As more vehicles switch from gas-fueled to electric and revenues from the gas tax continue to decline, experts in the transportation industry are looking for alternative ways to fund road and bridge construction and maintenance. Distance-based user fees (DBUFs) have been gaining political traction as a possibility.
Researchers, state transportation leaders, and policy leaders discussed next steps for DBUFs during a “Rethinking Transportation Finance Roundtable” held in June. The event was the third in a series of roundtables offered as part of research by the Humphrey School of Public Affairs, funded by the Minnesota Department of Transportation (MnDOT).
“Our revenues [are] declining,” said Margaret Anderson Kelliher, MnDOT commissioner, noting that more fuel-efficient vehicles are contributing to the trend. “Our prediction is 1 to 2 percent per year… People are driving more than they ever were, but we are collecting less” in gas tax revenues. Still, she says, the roadway system must be maintained: “We need to find a way to politically come around on the issue: What’s going to replace the gas tax, eventually?”
Testing distance-based fees
DBUFs are one alternative being widely considered across the country. Under this system, vehicle owners would pay a fee based on the number of miles they drive; proponents say it’s better than the gas tax because it charges drivers directly for the miles they travel and the resulting wear and tear on the roads. Revenue from DBUFs also would be more consistent over time.
MnDOT has studied DBUFs as an alternative transportation finance method for decades. Its most recent effort is a pilot demonstration of DBUFs in shared vehicle fleets, such as HOURCAR and Zipcar. It’s the first-ever study focused solely on usage in such fleets. For the pilot, MnDOT partnered with those two service providers, as well as the Humphrey School of Public Affairs and the Minnesota Department of Revenue.
MnDOT’s Chris Berrens, deputy project manager for the pilot, said the use of shared vehicle fleets could allow for a gradual introduction of DBUFs, increasing public comfort with the concept and easing privacy concerns. Shared-vehicle providers already have built-in technology for reporting customers’ mileage, which was found to be an efficient way to collect the fees, he added.
Humphrey School researchers have focused on the equity aspects of DBUFs. A flat fee of a few cents per mile, for example, is similar to the gas tax, said Frank Douma, director of state and local policy and outreach at the School’s Institute for Urban and Regional Infrastructure Finance. Both approaches are relatively simple to administer but have regressive equity effects.
“Those who make less will pay more out of their income to travel the same distance as someone who makes more,” Douma said.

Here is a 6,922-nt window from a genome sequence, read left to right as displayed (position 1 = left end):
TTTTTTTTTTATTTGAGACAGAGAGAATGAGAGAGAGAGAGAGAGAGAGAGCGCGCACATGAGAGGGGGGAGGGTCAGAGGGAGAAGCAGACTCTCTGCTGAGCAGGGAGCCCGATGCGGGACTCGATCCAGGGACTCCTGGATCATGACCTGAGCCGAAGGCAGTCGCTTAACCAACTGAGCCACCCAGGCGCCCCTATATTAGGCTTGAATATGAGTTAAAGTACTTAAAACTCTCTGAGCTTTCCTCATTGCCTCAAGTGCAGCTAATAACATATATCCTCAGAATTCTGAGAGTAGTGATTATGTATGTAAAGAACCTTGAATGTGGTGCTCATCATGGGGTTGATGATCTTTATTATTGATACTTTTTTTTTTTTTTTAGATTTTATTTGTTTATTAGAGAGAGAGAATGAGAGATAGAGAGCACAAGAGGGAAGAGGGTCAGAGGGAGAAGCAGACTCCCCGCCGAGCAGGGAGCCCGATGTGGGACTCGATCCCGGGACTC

Other equity considerations include the different impacts for rural and urban areas, and whether the fees should be higher or lower depending on the sizes, types, and uses of vehicles.
Somewhat surprisingly, Douma said, research into this issue indicates that DBUFs—if applied as a flat, per-mile fee—would be more cost-efficient than the gas tax for rural residents driving long distances. However, if DBUFs are structured to charge big, fuel-inefficient vehicles for the additional costs they impose on the system, some rural residents could end up paying more.
“The ultimate lesson here is that there is not necessarily going to be one silver bullet,” Douma said. Legislators can structure DBUFs to account for the impacts on different demographics, modes, or geographic areas.
National and state action
Barbara Rohde, a Humphrey School researcher and the executive director of the Mileage-Based User Fee Alliance (MBUFA), has reviewed activities across the nation. Rohde said nearly half the states are involved in the transition to DBUFs in some way. In addition, two federal DBUF bills—one in the House and one in the Senate—have been gaining bipartisan support.
At the state level, Minnesota House Rep. Steve Elkins said an incremental, multi-strategy approach will likely be the most effective way of handling the transition from the gas tax to DBUFs.
“We should be experimenting with MBUF technology now, when there are only about 10,000 electric vehicles in the state,” Elkins said. “Let’s get the kinks out of the system before we start seeing electric vehicles used at scale.”
Elkins has introduced a bill that would replace the current $75 electric vehicle registration surcharge with a DBUF. He says it would yield about the same amount of revenue, per vehicle, as an equivalent gasoline-powered vehicle driven the same number of miles, relying on the same technology already in use in Oregon and Utah.
More information about MnDOT’s DBUF efforts are available on the agency’s website. The final report of the U’s research is planned for publication late this year.
Adapted from a story originally published by the Center for Transportation Studies.